Chicago Still Deadlier Than NYC, LA as Killings Fall 18%

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Police investigate a homicide in Chicago, Illinois. Close

Police investigate a homicide in Chicago, Illinois.

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Photographer: Scott Olson/Getty Images

Police investigate a homicide in Chicago, Illinois.

Vincent Rogers closed out Chicago’s annual homicide ledger on New Year’s Eve when the 26-year-old was gunned down in front of a South Side convenience store. His shooting marked the 415th killing in the nation’s third-largest city, as well as the end of a year that saw police make progress in the fight against gun violence.

Chicago cut its homicide total by 18 percent in 2013 after a year of high-profile mayhem that drew national attention. The killings were the fewest this city of 2.7 million people has reported since 1965, giving Mayor Rahm Emanuel and police superintendent Garry McCarthy confidence that they have found the strategy to make the streets safer.

“We’re just going to keep getting better at it,” McCarthy said in an interview yesterday.

Yet even as new police tactics targeting the most crime-prone neighborhoods reversed the numbers of a year earlier, Chicago outpaced its large urban peers in the amount of deadly violence. New York, with a population of 8.3 million, reported 333 homicides, a drop of 20 percent from 2012 and the fewest since record keeping began. And Los Angeles, with 3.8 million residents, had 250, down 16 percent through Dec. 28.

“We get measured almost exclusively by the murder rate, which in reality is one of the more difficult crimes to reduce,” McCarthy said. The amount of all categories of crime, from theft to murder, was down 16 percent. The number of shooting victims fell 24 percent last year to 2,328.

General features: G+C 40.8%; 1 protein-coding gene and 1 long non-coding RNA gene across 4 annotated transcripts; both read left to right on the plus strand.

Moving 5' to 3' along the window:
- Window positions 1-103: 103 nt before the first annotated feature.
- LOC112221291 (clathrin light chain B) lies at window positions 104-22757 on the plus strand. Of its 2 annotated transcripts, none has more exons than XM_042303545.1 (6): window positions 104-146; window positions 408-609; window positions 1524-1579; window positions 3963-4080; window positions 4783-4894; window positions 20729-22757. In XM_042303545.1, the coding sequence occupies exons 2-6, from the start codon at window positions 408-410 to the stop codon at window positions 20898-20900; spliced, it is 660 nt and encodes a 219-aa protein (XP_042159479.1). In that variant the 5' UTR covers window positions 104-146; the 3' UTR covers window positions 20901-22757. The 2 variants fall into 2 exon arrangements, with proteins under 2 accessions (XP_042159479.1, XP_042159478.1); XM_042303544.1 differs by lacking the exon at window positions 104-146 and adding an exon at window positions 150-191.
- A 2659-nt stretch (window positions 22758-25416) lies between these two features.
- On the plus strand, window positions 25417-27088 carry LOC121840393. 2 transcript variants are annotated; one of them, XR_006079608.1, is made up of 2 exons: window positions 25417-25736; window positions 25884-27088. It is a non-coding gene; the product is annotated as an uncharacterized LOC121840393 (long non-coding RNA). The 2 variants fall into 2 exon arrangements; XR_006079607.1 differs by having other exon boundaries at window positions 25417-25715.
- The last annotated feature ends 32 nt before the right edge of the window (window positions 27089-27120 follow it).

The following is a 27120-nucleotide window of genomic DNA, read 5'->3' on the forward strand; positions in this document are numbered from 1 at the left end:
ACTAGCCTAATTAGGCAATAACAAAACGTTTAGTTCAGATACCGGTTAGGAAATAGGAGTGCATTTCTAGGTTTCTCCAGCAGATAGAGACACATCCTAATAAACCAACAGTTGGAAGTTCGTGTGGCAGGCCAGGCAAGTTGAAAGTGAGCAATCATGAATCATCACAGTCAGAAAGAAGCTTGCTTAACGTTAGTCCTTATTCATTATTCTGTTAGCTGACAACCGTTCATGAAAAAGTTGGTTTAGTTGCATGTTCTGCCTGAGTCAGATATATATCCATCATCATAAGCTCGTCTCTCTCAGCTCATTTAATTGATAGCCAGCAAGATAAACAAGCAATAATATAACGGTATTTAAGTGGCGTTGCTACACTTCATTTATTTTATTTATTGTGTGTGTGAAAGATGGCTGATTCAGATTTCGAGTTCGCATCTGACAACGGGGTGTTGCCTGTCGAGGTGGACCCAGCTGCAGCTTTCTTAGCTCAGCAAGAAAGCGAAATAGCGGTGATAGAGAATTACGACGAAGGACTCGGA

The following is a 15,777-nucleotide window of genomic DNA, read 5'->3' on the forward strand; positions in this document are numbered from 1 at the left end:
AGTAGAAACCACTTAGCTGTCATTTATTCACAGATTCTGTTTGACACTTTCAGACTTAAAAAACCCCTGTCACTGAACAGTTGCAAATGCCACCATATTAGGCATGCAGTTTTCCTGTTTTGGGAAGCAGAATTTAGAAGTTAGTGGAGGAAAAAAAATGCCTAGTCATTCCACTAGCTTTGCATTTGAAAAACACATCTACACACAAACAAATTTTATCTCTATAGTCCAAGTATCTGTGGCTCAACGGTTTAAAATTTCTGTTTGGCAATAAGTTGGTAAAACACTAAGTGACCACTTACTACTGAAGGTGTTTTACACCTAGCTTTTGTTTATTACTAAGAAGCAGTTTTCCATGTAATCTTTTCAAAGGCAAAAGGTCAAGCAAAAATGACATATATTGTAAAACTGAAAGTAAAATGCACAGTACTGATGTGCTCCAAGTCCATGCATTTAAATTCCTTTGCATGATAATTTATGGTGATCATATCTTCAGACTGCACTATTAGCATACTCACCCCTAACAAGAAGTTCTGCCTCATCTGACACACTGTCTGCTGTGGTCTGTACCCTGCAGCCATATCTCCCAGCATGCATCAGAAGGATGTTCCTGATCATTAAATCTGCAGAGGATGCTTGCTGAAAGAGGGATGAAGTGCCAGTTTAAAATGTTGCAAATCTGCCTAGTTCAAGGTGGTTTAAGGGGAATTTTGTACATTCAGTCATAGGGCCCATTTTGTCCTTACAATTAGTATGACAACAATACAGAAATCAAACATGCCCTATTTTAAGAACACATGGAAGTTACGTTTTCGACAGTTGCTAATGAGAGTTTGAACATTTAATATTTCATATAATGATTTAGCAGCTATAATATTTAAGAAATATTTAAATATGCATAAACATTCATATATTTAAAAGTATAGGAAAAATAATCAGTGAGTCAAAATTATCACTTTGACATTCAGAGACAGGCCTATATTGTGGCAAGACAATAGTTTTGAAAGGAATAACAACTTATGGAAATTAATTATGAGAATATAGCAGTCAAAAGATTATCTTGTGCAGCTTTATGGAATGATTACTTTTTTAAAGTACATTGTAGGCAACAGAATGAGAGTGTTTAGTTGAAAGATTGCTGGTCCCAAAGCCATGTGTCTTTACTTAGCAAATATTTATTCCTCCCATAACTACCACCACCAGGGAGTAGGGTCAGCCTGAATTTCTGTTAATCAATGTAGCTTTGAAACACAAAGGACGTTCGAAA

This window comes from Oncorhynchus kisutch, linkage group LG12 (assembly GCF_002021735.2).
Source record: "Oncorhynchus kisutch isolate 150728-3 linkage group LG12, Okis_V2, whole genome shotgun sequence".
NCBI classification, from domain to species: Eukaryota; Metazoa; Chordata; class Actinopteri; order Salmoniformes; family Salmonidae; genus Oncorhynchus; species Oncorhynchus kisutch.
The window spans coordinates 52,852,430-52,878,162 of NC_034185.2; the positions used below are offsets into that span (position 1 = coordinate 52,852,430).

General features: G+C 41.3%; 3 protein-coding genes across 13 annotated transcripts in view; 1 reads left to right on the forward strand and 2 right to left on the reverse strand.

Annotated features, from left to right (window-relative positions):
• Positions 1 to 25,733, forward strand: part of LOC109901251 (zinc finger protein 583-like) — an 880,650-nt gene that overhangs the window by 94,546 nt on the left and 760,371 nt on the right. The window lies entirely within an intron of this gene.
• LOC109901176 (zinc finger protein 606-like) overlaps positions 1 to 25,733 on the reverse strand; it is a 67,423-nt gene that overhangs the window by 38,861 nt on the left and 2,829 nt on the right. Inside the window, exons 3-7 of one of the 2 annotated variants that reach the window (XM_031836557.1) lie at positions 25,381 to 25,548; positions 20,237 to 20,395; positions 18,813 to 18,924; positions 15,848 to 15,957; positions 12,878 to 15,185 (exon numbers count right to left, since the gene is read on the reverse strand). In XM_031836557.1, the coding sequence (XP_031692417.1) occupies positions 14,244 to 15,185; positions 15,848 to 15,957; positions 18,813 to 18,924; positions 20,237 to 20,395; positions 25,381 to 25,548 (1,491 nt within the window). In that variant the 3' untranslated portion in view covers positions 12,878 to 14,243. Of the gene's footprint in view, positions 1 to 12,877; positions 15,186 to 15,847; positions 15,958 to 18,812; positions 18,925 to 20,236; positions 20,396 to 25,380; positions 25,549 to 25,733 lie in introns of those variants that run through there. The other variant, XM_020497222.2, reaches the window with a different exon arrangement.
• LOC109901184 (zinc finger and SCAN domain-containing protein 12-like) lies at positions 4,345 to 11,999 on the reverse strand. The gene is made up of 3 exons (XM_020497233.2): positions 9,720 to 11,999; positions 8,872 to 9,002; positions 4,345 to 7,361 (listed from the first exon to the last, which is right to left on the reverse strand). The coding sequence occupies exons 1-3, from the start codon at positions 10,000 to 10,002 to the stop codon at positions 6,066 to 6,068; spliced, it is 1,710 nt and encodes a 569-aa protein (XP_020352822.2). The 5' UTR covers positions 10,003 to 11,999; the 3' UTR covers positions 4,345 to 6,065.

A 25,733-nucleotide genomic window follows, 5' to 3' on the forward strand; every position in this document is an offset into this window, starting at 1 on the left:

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Chicago Police Superintendent Garry McCarthy said the combination of “generational gangs” and the proliferation of illegal guns distinguish the city from New York. Close

Chicago Police Superintendent Garry McCarthy said the combination of “generational... Read More

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Photographer: John Gress/Getty Images

Chicago Police Superintendent Garry McCarthy said the combination of “generational gangs” and the proliferation of illegal guns distinguish the city from New York.

Violence Debate

The public focus on homicides has been a constant in U.S. cities for generations, a powerful measure of a community’s quality of life. In Chicago, the violence numbers illustrate both the progress the city has made as well as the obstacles it faces to reduce them further.

During the 1990s the city recorded three years with more than 900 homicides. That decade’s annual average of about 820 killings gave way to a sharp reduction in the past decade, with about 530 killings a year, mirroring percentage reductions in many U.S. urban centers.

New York had 2,245 homicides in 1990 and has dramatically cut the toll -- by about 85 percent -- in the past 23 years. Chicago hasn’t recorded similar reductions, nor has it had fewer than 400 homicides in one year since 1965. Even with last year’s lower numbers, the city still averaged about six shootings a day, according to department records.